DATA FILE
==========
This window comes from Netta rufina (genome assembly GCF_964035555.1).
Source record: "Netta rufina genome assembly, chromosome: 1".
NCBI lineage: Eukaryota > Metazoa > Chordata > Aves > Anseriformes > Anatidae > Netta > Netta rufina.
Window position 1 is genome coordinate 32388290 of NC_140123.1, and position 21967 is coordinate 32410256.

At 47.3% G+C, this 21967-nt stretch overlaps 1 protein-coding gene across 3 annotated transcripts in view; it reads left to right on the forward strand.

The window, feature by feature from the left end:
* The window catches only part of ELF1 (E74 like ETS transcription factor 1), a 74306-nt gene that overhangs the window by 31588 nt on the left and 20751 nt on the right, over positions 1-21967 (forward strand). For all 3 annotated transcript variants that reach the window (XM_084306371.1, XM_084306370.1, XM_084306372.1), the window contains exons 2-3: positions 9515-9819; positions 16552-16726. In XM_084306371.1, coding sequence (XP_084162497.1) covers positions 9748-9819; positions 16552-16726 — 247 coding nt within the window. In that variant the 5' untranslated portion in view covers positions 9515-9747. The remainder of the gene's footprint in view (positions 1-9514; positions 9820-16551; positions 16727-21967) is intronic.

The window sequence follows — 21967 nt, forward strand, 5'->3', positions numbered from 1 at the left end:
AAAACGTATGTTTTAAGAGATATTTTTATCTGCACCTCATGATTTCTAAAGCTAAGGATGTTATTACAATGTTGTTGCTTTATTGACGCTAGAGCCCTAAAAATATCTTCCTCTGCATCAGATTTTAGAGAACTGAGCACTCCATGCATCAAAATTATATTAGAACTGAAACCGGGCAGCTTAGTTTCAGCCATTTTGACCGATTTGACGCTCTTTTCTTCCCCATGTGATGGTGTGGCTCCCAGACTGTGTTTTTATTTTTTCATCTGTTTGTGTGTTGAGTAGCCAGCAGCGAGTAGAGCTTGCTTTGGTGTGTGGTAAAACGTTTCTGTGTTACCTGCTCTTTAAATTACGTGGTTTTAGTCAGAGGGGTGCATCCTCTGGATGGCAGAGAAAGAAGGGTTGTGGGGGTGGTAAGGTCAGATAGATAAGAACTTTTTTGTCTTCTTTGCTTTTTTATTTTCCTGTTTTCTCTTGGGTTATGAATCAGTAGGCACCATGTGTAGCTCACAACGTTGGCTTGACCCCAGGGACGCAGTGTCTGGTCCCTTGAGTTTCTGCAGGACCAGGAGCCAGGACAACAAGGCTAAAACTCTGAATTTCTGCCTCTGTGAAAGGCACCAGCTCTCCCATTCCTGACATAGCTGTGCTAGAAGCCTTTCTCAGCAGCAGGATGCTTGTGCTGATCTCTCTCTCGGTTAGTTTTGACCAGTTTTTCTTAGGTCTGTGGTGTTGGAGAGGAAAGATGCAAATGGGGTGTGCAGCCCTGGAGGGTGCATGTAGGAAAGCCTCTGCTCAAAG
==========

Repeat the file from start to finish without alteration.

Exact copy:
This window comes from Netta rufina (genome assembly GCF_964035555.1).
Source record: "Netta rufina genome assembly, chromosome: 1".
NCBI lineage: Eukaryota > Metazoa > Chordata > Aves > Anseriformes > Anatidae > Netta > Netta rufina.
Window position 1 is genome coordinate 32388290 of NC_140123.1, and position 21967 is coordinate 32410256.

At 47.3% G+C, this 21967-nt stretch overlaps 1 protein-coding gene across 3 annotated transcripts in view; it reads left to right on the forward strand.

The window, feature by feature from the left end:
* The window catches only part of ELF1 (E74 like ETS transcription factor 1), a 74306-nt gene that overhangs the window by 31588 nt on the left and 20751 nt on the right, over positions 1-21967 (forward strand). For all 3 annotated transcript variants that reach the window (XM_084306371.1, XM_084306370.1, XM_084306372.1), the window contains exons 2-3: positions 9515-9819; positions 16552-16726. In XM_084306371.1, coding sequence (XP_084162497.1) covers positions 9748-9819; positions 16552-16726 — 247 coding nt within the window. In that variant the 5' untranslated portion in view covers positions 9515-9747. The remainder of the gene's footprint in view (positions 1-9514; positions 9820-16551; positions 16727-21967) is intronic.

The window sequence follows — 21967 nt, forward strand, 5'->3', positions numbered from 1 at the left end:
AAAACGTATGTTTTAAGAGATATTTTTATCTGCACCTCATGATTTCTAAAGCTAAGGATGTTATTACAATGTTGTTGCTTTATTGACGCTAGAGCCCTAAAAATATCTTCCTCTGCATCAGATTTTAGAGAACTGAGCACTCCATGCATCAAAATTATATTAGAACTGAAACCGGGCAGCTTAGTTTCAGCCATTTTGACCGATTTGACGCTCTTTTCTTCCCCATGTGATGGTGTGGCTCCCAGACTGTGTTTTTATTTTTTCATCTGTTTGTGTGTTGAGTAGCCAGCAGCGAGTAGAGCTTGCTTTGGTGTGTGGTAAAACGTTTCTGTGTTACCTGCTCTTTAAATTACGTGGTTTTAGTCAGAGGGGTGCATCCTCTGGATGGCAGAGAAAGAAGGGTTGTGGGGGTGGTAAGGTCAGATAGATAAGAACTTTTTTGTCTTCTTTGCTTTTTTATTTTCCTGTTTTCTCTTGGGTTATGAATCAGTAGGCACCATGTGTAGCTCACAACGTTGGCTTGACCCCAGGGACGCAGTGTCTGGTCCCTTGAGTTTCTGCAGGACCAGGAGCCAGGACAACAAGGCTAAAACTCTGAATTTCTGCCTCTGTGAAAGGCACCAGCTCTCCCATTCCTGACATAGCTGTGCTAGAAGCCTTTCTCAGCAGCAGGATGCTTGTGCTGATCTCTCTCTCGGTTAGTTTTGACCAGTTTTTCTTAGGTCTGTGGTGTTGGAGAGGAAAGATGCAAATGGGGTGTGCAGCCCTGGAGGGTGCATGTAGGAAAGCCTCTGCTCAAAG